12. Another double-edged issue for YP is that respondents who chose “YellowPages” may not have been referring to YP.com. While they own that brand, I have spoken with plenty of consumers who say “YellowPages” but mean “Google”, “SuperPages”, etc.

  13. We asked: Which of the following on-line sites have you used regularly to find local businesses? (Check all that apply)

    So users were encouraged to name any that they used from the above list. So what you are seeing is unique reported reach. The combined reach of Google + YP.com was 66.8% of respondents

  14. There are certainly issues with the methodology. But I think given the match up of the demographic and geographic data and the consistency with the feedback I get about print YP, it is directionally meaningful.

    Hey as they say past performance is no indicator of future performance. And if a given medium is working and is cost effective then tactically it should be used.

    That being said YP.com (and the other phone sites) has a tough road ahead.

  15. I am wondering if there is more to this story then the data suggests.

    For example I am not only in the Yelp demo, but rely HEAVILY on Yelp for (none work related) local research, and even more so when I am mobile. Not only that but lots of friends of mine have similar searching patterns. I’m curious if that is an “urban” trend i.e. not only is Yelp doing better in Urban areas but they are comparatively doing better then Google in those areas (especially among their core demo). While I don’t doubt that Google is “crushing it” I would be surprised if Yelp wasn’t more competitive with certain demographics.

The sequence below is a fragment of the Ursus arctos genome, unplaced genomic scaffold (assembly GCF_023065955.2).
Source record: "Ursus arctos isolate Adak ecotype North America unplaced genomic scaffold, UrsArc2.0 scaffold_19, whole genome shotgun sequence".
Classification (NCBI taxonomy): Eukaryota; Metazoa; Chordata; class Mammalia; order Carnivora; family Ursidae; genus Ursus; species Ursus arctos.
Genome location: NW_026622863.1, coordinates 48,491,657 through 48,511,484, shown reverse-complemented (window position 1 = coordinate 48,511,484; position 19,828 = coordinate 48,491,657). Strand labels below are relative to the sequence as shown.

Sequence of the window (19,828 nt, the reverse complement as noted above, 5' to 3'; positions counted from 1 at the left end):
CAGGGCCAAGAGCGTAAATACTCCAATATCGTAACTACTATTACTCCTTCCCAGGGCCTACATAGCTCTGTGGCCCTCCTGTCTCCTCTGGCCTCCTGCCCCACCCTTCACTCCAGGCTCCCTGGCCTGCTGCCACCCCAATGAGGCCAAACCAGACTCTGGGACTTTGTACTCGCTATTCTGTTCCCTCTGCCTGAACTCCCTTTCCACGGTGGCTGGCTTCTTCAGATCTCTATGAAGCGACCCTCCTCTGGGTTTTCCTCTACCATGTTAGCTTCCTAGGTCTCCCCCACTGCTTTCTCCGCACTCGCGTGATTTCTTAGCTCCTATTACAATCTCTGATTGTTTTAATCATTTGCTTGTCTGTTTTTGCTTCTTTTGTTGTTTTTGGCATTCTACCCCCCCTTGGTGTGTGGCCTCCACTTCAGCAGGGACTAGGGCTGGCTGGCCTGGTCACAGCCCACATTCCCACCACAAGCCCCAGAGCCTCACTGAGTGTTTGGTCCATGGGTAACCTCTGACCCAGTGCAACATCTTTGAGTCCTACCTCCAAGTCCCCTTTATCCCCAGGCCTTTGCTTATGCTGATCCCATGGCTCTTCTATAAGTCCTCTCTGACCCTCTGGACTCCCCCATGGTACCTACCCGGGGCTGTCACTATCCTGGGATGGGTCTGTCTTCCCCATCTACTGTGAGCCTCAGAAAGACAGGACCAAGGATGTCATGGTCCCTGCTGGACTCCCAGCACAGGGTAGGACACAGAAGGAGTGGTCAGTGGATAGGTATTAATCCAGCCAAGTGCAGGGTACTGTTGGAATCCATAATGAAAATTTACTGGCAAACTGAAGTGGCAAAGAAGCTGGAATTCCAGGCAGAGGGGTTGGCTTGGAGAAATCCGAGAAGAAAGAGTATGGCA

16. @Dan
    I have added an additional “insight” from the survey. Clearly Yelp does better in younger cohorts, in more urban environments and in markets where they are better known. Note that in that situation they have a very large market share.

    I also created a custom view of the data, screen shot above, comparing young urban users vs older, suburban and rural users. Note that Yelp does really well in the former (your cohort) and much much worse in the other cohort.

    Where I live there is about 0 interest in Yelp.

  17. I love the data. I think the headline is well put. Having focused on local search for certain smb’s since the early 2000′s its been interesting to see the “demise” or weakening of the yps and the IYP’s over time. Actually my experience predates that. We purchased print yp ads for years. In fact I can’t recall the last time we received a sales call from an IYP or YP sales person for any of our smb’s. It has to be years.

    We cover some different age and income demographics. The IYP’s give us minimal minimal traffic. That has been our experience for years. IMHO google is the big YP in the sky…and has been for years. Bing and Yahoo are the 2ndary players…and have been for years.

    We surveyed customers at one of our smb’s. Our data set is much smaller than Mike’s (about 150) and limited to a set geography and skewed toward one demographic. Its nowhere nears as signficant or thorough as Mikes. Here are some of our findings though:

    A majority of people found us via search. Hardly anybody ever mentioned any web source other than Google. Really interesting. people didn’t reference bing or yahoo. We get leads from them. We get sales from them. Nobody referenced them.